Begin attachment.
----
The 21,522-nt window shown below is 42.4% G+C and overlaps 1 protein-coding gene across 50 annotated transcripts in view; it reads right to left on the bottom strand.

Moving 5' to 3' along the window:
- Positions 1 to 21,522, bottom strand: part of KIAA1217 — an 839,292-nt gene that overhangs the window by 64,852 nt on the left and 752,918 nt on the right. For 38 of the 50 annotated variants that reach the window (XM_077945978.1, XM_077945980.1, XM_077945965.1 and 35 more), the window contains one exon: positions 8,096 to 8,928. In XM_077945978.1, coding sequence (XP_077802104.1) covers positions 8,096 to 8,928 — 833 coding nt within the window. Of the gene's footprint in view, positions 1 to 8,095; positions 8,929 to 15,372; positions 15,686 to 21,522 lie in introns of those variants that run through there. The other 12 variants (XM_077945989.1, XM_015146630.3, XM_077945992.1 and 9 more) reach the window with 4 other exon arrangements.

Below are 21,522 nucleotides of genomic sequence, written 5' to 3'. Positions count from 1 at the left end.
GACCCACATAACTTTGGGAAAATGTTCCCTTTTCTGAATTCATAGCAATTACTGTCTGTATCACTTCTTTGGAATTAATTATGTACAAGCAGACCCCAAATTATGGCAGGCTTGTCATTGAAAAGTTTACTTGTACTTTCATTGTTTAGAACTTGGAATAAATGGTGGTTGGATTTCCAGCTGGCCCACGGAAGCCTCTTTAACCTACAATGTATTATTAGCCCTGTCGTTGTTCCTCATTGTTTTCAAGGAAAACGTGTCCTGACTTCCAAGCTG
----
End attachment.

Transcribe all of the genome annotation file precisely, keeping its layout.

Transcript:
The 21,522-nt window shown below is 42.4% G+C and overlaps 1 protein-coding gene across 50 annotated transcripts in view; it reads right to left on the bottom strand.

Moving 5' to 3' along the window:
- Positions 1 to 21,522, bottom strand: part of KIAA1217 — an 839,292-nt gene that overhangs the window by 64,852 nt on the left and 752,918 nt on the right. For 38 of the 50 annotated variants that reach the window (XM_077945978.1, XM_077945980.1, XM_077945965.1 and 35 more), the window contains one exon: positions 8,096 to 8,928. In XM_077945978.1, coding sequence (XP_077802104.1) covers positions 8,096 to 8,928 — 833 coding nt within the window. Of the gene's footprint in view, positions 1 to 8,095; positions 8,929 to 15,372; positions 15,686 to 21,522 lie in introns of those variants that run through there. The other 12 variants (XM_077945989.1, XM_015146630.3, XM_077945992.1 and 9 more) reach the window with 4 other exon arrangements.

Below are 21,522 nucleotides of genomic sequence, written 5' to 3'. Positions count from 1 at the left end.
GACCCACATAACTTTGGGAAAATGTTCCCTTTTCTGAATTCATAGCAATTACTGTCTGTATCACTTCTTTGGAATTAATTATGTACAAGCAGACCCCAAATTATGGCAGGCTTGTCATTGAAAAGTTTACTTGTACTTTCATTGTTTAGAACTTGGAATAAATGGTGGTTGGATTTCCAGCTGGCCCACGGAAGCCTCTTTAACCTACAATGTATTATTAGCCCTGTCGTTGTTCCTCATTGTTTTCAAGGAAAACGTGTCCTGACTTCCAAGCTG